there are a few things that could be wrong here so lets see if we can help you out answers to these questions are important 1.was the car overheating? yes/no 2.does the fan operate when you turn on the heater from low/high? yes/no 3.do you smell antifreeze our is there a leak that can be seen on the engine/on the ground/inside the passenger area ? yes/no 4.did you check the fuses for all components related to the heater A. Automatic temperature control/fan motor B. Does this only happen when you are accelerating? ex. all fan/heater force disappears and comes back when you let up on the gas peddle/or the engine RPM stabilizes Al Diggs maybe right here this is possible, but we all need a little more specifics on when this is happening, so a better description of what exactly is happening will help us help you and stop you from spending more $$$ without proper results so PLEASE CHECK ALL ITEMS LISTED HERE A. are you losing coolant B. do you hear a hissing noise in the passenger or engine compartment C. Are all fuses good inside passenger fuse box/ engine power distribution box Please post back with more specifics/answers and we will get to the cause of your problem here stephen
It is probably the blend doors in the heater case not opening correctly. They are probably vacuum operated doors.
Check the heater core by feeling both heater hoses (the inlet and outlet) when the engine is at normal operating temperature. Both hoses should feel hot, meaning the heater core is circulating coolant correctly. If only one hose feels hot, the heater core may be plugged up, or it may have an air block.
If the heater core checks out good, check the heater case doors for proper movement when you switch from cold to heat. Several vacuum lines branch out from back of the control unit to vacuum canisters on the case, which open or close the various doors. These doors used to be only cable operated, but most are now vacuum operated. There should be a single vacuum hose from the engine, into the firewall, and then to the heater control unit in the dash, where hoses distribute the vacuum signal to various doors or vents as demanded by the switch settings.
1: not enough liquid in the system (air in the heater core) 2: inoperative heater valve not allowing hot liquid into the core 3: hot/cold blend door in the heater box stuck on cold 4: clogged heater core A clogged heater core will have one hot hose and one significantly cooler hose at the firewall connection; easily tested by hand. a good core will have both hoses very hot to the touch when the heater is on full blast. Make sure that the system is full and at operating temperature, and the heater controls set on full heat. Feel the hoses at the firewall; if they are both too hot to touch then the problem is in the heater box or controls.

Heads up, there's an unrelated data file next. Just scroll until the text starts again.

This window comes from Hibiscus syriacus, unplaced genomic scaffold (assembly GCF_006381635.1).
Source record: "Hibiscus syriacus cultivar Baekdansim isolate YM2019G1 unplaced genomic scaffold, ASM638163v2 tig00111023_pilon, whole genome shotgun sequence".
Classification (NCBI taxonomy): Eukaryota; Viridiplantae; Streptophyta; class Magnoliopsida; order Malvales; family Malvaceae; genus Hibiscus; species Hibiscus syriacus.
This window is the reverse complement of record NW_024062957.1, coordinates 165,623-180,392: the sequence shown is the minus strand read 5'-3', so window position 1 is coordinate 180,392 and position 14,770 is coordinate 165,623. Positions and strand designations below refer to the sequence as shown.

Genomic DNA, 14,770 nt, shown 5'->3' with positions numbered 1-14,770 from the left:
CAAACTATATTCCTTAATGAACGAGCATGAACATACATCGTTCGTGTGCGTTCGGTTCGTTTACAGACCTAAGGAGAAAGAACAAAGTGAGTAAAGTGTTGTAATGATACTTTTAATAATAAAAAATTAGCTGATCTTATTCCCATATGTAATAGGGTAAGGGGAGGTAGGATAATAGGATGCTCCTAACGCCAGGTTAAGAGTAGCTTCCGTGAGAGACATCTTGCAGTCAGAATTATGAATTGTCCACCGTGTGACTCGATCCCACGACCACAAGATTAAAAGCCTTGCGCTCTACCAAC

Check for correct coolant mixture. Also you could have a thermostat that is stuck completely open causing it to flow straight threw the engine block, cylinder heads, heater core, an radiator without stopping long enough to heat the coolant up to provide cab heat. It could also be a clogged heater core. Or a blend door on the HVAC box that is not allowing the heater core door to open. Hope this helps.
There are a couple of different things that could cause the loss of
heat. First make sure your radiator and overflow tank are full and at
there specified levels. Run the engine till it reaches operating
temperature( between 180 and 220 degrees). Feel the upper radiator
hose and lover radiator hose , they should both be HOT , this lets you
know your thermostat is working. If the top hose is hot and lower
hose is cold. Replace the thermostat. If they are hot, check to see if
both heater core hoses are hot ( 2 5/8 in black hoses heading into the
firewall). If one side is hot and one side is cold, replace the
heater core. If both are hot, you may have a broken cable or vacuum
diaphragm that moves the direction control valve from hot to cold.
Below are some example diagrams to help aid you in your diagnosis.
Either your heater control valve is not properly operating or your heater core is clogged. Locate the heater control valve under the hood, should be close to firewall on heater hose, have someone adjust temperature from hot to cold and see if you can see the heater control valve operating if so replace the heater core, if its not doing anything replace it(heater control valve).